Get Ready For The BBQ Season

Meteorological Spring has begun, so it’s time to think about preparing or replacing your BBQ.


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In meteorological terms, it’s fairly simple. Spring is March to May, Summer June to August, Autumn September to November, and Winter December to February. In BBQ terms, most people other than real enthusiasts should now take a look at their BBQ. If you have kept your BBQ equipment inside, then preparation for use is a simple matter. However, for the majority, your BBQ will have had to withstand the winter outside, either under a cover or not.

BBQ Preparation

At Rotigrill, we leave several rotisserie BBQ’s in different situations over winter, so that at this time of year, we can see what has happened and advise accordingly.
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For equipment stored inside, you should pay attention to any rotisserie moving parts. Whilst they might have been protected from wind and rain, the colder temperatures can affect them. With gearboxes, just make sure that they turn by hand. They are designed to run “dry” so don’t be tempted to use oil. Some gears are made of alloy and can produce a surface corrosion that might make rotation a little stiff. Gentle movement anti clock and clockwise will shift any corrosion. Just blow any dust away.

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Rotisserie motors are designed to be used in a hot environment, so prolonged exposure to cold sometimes causes them not to rotate. Don’t confuse this with “jamming”, which is a mechanical failure. If your motor starts to turn, leave it running for 10 minutes. If it doesn’t turn, but you can hear the electric motor trying to work, turn the motor off. Simply direct some hot air from a hair dryer or fan heater towards the square drive on the motor for a few minutes. Allow the motor to semi-cool and give the square drive a short squirt of WD40. Your motor will start to rotate and will be set for the season.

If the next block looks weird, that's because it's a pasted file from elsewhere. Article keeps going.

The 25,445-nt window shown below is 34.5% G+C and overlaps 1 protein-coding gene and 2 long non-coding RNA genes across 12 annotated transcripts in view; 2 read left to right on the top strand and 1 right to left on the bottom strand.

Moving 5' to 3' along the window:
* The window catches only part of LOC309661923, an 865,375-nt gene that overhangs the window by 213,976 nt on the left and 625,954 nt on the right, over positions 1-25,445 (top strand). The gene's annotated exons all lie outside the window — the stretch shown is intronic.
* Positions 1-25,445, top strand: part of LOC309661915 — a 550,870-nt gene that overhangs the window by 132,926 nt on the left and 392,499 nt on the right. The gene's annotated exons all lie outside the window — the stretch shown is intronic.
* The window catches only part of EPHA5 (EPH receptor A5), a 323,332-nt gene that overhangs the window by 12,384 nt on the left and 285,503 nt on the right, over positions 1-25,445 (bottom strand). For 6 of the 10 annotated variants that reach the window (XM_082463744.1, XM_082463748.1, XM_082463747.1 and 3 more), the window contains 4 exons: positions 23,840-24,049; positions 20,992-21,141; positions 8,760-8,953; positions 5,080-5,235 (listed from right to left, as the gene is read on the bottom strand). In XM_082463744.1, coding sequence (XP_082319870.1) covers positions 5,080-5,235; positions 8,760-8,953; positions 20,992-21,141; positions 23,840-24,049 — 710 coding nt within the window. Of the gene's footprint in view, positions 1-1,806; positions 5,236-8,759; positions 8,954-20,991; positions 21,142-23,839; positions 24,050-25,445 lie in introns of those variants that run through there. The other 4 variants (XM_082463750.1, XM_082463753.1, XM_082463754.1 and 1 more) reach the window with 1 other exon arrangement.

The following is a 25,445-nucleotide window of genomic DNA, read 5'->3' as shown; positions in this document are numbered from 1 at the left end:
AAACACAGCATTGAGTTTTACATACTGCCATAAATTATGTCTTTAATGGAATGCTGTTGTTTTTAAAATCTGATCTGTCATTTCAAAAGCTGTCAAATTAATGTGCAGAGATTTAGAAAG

Replacing Your BBQ

With Rotigrill products, anything that touches food is made from stainless steel. Plus, the majority of our equipment is either stainless or galvanised steel, so rust should not be a real problem. However, if your BBQ is made of steel, particularly this year, rust will be a real issue. There is a simple answer – throw it way. A rusty BBQ is a safety hazard!

Although we specialise in rotisserie BBQ’s, all our products have the facility of a traditional BBQ grill (even the Hog Roaster). Most also have motorised kebabs. So if you want the authentic taste of a charcoal BBQ, plus the visual “theatre” of outdoor cooking, please take a look at our product range.